Armistead Lloyd Boothe (September 23, 1907 – February 14, 1990) was a Virginia Democratic legislator representing Alexandria, Virginia: first as a delegate in the Virginia General Assembly and later as a State Senator from the newly created 36th District. A lifelong Democrat, Boothe helped lead his party's progressive faction, particularly as they opposed the Byrd Organization's policy of Massive Resistance to racial integration in Virginia's public schools.
Early life and education
Boothe was born in Alexandria, Virginia on September 23, 1907 to Gardner Lloyd and Eleanor Harrison Carr Boothe. He attended Episcopal High School and graduated from the University of Virginia, receiving his A.B. in 1928. He was chosen as a Rhodes scholar in 1929 and received a B.A. in Jurisprudence from Oxford University in 1931.
In 1934 Boothe married Elizabeth Ravenel Peelle of Washington, D.C. and they ultimately had three daughters, Julie Perry, Eleanor Smith and Elizabeth Davis.
Admitted to the Virginia bar in October 1931, Boothe began practicing law with his father, Gardner L. Boothe's Alexandria firm: Boothe, Dudley, Koontz, Blakenship & Stump. He served as a lawyer for the United States Department of Justice from 1934–1936, and was Alexandria City Attorney from 1938-1943.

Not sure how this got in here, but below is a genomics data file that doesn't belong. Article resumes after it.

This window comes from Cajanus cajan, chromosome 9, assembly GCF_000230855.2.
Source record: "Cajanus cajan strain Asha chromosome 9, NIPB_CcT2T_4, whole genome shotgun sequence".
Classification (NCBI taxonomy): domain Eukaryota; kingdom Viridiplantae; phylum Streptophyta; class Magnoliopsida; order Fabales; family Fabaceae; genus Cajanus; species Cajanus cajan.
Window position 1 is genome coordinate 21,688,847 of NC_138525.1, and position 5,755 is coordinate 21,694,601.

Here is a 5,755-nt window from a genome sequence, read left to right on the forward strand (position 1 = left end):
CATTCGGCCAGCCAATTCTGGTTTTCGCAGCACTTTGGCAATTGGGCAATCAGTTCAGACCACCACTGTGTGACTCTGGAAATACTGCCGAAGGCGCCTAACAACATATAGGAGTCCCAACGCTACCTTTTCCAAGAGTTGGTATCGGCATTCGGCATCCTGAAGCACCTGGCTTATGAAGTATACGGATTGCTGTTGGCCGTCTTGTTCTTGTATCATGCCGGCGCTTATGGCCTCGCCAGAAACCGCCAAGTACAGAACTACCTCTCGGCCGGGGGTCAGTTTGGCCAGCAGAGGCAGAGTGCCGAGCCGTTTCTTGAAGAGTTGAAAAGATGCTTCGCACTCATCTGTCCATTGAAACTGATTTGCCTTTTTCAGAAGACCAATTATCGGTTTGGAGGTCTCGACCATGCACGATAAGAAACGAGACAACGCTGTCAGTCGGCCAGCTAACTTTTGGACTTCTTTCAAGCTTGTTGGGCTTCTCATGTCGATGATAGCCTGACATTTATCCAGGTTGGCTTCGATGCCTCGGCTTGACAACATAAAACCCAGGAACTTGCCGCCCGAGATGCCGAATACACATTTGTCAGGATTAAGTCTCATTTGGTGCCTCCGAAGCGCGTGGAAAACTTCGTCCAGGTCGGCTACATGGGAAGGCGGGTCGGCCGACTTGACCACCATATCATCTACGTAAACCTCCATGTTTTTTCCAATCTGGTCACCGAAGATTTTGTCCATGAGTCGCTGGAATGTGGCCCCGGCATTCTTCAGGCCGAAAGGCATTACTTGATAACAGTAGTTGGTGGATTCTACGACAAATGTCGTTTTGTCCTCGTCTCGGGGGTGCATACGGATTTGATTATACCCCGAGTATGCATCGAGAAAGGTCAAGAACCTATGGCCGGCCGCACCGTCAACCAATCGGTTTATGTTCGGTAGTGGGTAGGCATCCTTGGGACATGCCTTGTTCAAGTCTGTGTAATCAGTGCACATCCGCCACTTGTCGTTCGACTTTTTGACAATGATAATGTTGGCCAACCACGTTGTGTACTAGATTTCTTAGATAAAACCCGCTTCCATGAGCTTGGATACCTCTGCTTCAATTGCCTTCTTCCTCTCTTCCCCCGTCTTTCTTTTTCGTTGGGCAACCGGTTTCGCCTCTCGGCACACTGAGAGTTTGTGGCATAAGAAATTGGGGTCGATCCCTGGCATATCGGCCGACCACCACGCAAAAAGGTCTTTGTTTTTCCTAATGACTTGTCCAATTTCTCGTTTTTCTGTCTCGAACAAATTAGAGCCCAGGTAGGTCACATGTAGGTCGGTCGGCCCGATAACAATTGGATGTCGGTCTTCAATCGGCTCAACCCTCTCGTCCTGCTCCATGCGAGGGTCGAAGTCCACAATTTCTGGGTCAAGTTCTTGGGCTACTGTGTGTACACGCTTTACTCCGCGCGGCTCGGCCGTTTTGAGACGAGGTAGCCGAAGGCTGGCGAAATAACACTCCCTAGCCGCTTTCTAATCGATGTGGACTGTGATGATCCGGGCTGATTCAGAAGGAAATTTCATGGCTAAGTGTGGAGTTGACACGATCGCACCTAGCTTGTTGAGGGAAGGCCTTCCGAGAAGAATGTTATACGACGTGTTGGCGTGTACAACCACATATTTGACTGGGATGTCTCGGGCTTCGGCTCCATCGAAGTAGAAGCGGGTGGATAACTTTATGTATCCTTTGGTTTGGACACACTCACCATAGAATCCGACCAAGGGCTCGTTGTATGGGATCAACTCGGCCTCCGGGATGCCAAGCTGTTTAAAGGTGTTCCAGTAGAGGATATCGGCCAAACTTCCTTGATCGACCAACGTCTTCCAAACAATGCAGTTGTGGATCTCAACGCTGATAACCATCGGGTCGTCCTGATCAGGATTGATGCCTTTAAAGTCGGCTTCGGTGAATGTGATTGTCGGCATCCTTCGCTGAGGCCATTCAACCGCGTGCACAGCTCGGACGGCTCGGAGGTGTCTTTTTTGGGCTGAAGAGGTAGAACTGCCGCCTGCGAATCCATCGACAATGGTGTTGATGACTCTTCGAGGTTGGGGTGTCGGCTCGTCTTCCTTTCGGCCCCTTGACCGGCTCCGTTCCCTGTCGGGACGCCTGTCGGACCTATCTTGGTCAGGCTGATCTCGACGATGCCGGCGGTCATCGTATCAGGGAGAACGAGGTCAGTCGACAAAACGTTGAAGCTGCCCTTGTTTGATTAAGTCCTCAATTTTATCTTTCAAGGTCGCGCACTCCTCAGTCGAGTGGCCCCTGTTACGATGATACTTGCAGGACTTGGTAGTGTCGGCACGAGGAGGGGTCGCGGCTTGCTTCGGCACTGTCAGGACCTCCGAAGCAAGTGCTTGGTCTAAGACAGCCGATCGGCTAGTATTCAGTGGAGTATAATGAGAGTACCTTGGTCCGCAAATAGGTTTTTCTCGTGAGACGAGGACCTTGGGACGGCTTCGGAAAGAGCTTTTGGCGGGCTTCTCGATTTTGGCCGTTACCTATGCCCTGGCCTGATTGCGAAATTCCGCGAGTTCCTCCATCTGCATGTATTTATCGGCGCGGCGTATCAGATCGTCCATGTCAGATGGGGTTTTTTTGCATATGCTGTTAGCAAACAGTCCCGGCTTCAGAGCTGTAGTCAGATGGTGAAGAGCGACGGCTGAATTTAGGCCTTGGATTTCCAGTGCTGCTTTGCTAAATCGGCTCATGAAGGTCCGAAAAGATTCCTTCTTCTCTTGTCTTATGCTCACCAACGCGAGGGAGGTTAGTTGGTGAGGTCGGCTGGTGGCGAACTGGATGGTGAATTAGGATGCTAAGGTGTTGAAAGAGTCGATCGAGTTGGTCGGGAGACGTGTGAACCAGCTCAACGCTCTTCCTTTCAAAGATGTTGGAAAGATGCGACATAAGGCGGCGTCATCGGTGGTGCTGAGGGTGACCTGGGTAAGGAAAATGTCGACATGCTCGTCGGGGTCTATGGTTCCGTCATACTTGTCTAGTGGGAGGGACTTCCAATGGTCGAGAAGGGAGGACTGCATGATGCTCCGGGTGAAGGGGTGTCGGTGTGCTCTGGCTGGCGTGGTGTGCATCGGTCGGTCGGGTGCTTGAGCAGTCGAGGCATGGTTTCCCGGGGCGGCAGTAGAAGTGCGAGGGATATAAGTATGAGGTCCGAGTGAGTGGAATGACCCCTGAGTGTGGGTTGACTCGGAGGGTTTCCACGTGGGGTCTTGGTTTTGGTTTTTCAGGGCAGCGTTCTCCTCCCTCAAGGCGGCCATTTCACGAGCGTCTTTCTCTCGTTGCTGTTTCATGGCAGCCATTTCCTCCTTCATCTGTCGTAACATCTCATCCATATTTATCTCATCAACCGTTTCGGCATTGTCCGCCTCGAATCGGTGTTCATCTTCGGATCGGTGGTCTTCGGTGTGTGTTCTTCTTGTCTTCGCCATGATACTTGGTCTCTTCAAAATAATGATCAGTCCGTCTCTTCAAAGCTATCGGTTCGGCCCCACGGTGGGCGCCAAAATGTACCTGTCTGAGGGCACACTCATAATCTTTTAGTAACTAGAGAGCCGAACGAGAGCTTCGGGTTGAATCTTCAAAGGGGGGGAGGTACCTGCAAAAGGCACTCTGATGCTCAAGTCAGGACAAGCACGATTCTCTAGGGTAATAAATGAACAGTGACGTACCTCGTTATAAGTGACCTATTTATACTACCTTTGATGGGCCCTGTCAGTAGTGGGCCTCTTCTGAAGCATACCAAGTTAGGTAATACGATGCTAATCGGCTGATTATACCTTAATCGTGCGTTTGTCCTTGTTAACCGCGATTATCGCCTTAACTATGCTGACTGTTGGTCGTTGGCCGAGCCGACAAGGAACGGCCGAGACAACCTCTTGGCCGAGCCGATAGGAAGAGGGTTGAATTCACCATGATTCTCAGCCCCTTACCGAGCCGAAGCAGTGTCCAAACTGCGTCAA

Boothe left Alexandria to serve as a naval air combat intelligence officer through the United States Naval Reserve. He served in the Pacific Theater during World War II (1939–1945), then returned to private practice.
Boothe was elected to his first term in the Virginia House of Delegates (a part-time position) in 1948, and was re-elected until 1955, when he ran for State Senate, also from Alexandria, Virginia. From 1956-1963 Boothe served in the State Senate, in newly created (because of census changes) District 36. Boothe was classified as a "militant moderate" or "Young Turk", one of a group challenging the Byrd Organization of conservative, mainly rural Democrats led by U.S. Senator Harry F. Byrd. In 1948, Boothe derailed an attempt by Byrd forces to keep Harry S Truman off the Presidential ballot in Virginia. In 1950 he introduced bills to create a state civil rights commission and repeal laws segregating transportation.
Boothe is best remembered for his consistent fight to integrate Virginia's public schools, which he began predicting in a Virginia Law Review article published in 1949. Boothe and Stuart B. Carter of rural Fincastle, Virginia led a group of mostly World War II veterans and from Virginia's growing cities and suburbs, which were forming a progressive wing (or challenging the Byrd Organization). The Young Turks began by securing greater education funding (Virginia had traditionally one of the lowest per capita funding levels in the country, even worse for African Americans). In 1952 they secured Virginia's approval of the Nineteenth Amendment to the United States Constitution, a symbolic gesture since women had been granted the right to vote based on other states' actions. In 1954 the Young Turks deadlocked the General Assembly for hours past its scheduled adjournment, winning a compromise whereby part of the state's surplus revenue would fund additional services rather than dispersing everything as a tax refund (Virginia's taxes also being among the lowest in the county).